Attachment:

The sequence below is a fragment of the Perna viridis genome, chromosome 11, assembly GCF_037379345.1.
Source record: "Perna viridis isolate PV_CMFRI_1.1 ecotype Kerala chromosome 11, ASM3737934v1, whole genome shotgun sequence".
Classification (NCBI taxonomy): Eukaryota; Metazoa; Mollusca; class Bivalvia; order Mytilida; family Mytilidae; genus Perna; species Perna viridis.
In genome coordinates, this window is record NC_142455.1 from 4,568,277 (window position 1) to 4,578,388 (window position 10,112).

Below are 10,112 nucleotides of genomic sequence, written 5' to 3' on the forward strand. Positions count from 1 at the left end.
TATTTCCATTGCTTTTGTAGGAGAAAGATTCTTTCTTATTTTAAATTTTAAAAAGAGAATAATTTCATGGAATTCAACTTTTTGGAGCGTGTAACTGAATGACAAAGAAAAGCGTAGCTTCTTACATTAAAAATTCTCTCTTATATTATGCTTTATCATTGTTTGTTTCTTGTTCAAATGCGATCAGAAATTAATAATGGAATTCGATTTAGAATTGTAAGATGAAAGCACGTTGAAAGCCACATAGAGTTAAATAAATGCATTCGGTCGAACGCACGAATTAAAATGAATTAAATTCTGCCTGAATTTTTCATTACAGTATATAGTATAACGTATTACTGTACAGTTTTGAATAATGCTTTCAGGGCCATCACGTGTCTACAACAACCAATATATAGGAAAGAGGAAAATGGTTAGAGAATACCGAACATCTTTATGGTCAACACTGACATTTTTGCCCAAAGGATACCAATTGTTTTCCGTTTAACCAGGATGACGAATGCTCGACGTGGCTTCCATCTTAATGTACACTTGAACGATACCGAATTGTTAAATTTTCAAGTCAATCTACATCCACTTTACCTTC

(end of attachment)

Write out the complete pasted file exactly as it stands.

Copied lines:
The sequence below is a fragment of the Perna viridis genome, chromosome 11, assembly GCF_037379345.1.
Source record: "Perna viridis isolate PV_CMFRI_1.1 ecotype Kerala chromosome 11, ASM3737934v1, whole genome shotgun sequence".
Classification (NCBI taxonomy): Eukaryota; Metazoa; Mollusca; class Bivalvia; order Mytilida; family Mytilidae; genus Perna; species Perna viridis.
In genome coordinates, this window is record NC_142455.1 from 4,568,277 (window position 1) to 4,578,388 (window position 10,112).

Below are 10,112 nucleotides of genomic sequence, written 5' to 3' on the forward strand. Positions count from 1 at the left end.
TATTTCCATTGCTTTTGTAGGAGAAAGATTCTTTCTTATTTTAAATTTTAAAAAGAGAATAATTTCATGGAATTCAACTTTTTGGAGCGTGTAACTGAATGACAAAGAAAAGCGTAGCTTCTTACATTAAAAATTCTCTCTTATATTATGCTTTATCATTGTTTGTTTCTTGTTCAAATGCGATCAGAAATTAATAATGGAATTCGATTTAGAATTGTAAGATGAAAGCACGTTGAAAGCCACATAGAGTTAAATAAATGCATTCGGTCGAACGCACGAATTAAAATGAATTAAATTCTGCCTGAATTTTTCATTACAGTATATAGTATAACGTATTACTGTACAGTTTTGAATAATGCTTTCAGGGCCATCACGTGTCTACAACAACCAATATATAGGAAAGAGGAAAATGGTTAGAGAATACCGAACATCTTTATGGTCAACACTGACATTTTTGCCCAAAGGATACCAATTGTTTTCCGTTTAACCAGGATGACGAATGCTCGACGTGGCTTCCATCTTAATGTACACTTGAACGATACCGAATTGTTAAATTTTCAAGTCAATCTACATCCACTTTACCTTC